The aim of this study was to test the hypothesis that intermittent hypoxic interval training improves sea level cycling performance more than equivalent training in hypoxia or normoxia.Methods:
Thirty-three well-trained cyclists and triathletes (25.9 ± 2.7 yr, V̇O2max 66.1 ± 6.1 mL·min−1·kg−1) were divided into three groups: intermittent hypoxic (IHT, N = 11, PIO2 of 100 mm Hg), intermittent hypoxic interval training (IHIT, N = 11) and normoxia (Nor, N = 11, PIO2 of 160 mm Hg) and completed a 7-wk training program, consisting of two high-intensity (100 or 90% relative peak power output) interval training sessions each week. Each interval training session was performed in a laboratory on the subject's own bicycle, in normoxic or hypoxic conditions for the Nor and the IHT group, respectively. The IHIT group performed warm-up and cool-down plus recovery from each interval in hypoxic conditions. In contrast to IHT, interval exercise bouts were performed in normoxic conditions.Results:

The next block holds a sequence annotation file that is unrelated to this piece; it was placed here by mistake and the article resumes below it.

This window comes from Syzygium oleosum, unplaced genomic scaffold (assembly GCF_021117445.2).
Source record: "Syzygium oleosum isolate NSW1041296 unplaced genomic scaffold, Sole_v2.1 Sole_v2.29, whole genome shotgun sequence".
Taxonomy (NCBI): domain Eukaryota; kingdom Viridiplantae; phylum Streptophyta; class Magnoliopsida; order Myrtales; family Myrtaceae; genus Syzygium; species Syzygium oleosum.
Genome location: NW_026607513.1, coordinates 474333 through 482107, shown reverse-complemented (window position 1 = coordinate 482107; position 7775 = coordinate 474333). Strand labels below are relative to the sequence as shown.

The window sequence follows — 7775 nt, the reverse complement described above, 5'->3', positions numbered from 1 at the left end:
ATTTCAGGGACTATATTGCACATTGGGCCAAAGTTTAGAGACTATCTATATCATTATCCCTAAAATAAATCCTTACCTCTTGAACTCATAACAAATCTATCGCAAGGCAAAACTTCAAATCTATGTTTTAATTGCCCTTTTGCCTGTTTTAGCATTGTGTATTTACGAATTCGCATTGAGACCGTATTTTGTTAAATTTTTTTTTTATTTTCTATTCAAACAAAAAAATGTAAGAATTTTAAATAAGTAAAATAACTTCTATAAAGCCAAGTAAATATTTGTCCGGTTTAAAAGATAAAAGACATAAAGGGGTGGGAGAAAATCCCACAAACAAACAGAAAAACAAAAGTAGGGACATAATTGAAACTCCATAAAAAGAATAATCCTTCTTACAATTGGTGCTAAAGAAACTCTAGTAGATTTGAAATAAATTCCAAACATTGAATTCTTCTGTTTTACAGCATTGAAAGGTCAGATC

Mean power output during a 10-min cycle time trial improved after the first 4 wk of training by 5.2 ± 3.9, 3.7 ± 5.9, and 5.0 ± 3.4% for IHIT, IHT, and Nor, respectively, without significant differences between groups. Moreover, mean power output did not show any significant improvement in the following 3 wk in any group. V̇O2max (L·min−1) increased only in IHIT during the training period (8.7 ± 9.1%; P < 0.05). No changes in cycling efficiency or in hematological variables (P > 0.05) were observed.Conclusion:
Four weeks of interval training induced an improvement in endurance performance. However, short-term exposure to hypoxia (∼114 min·wk−1) did not elicit a greater increase in performance or any hematological modifications.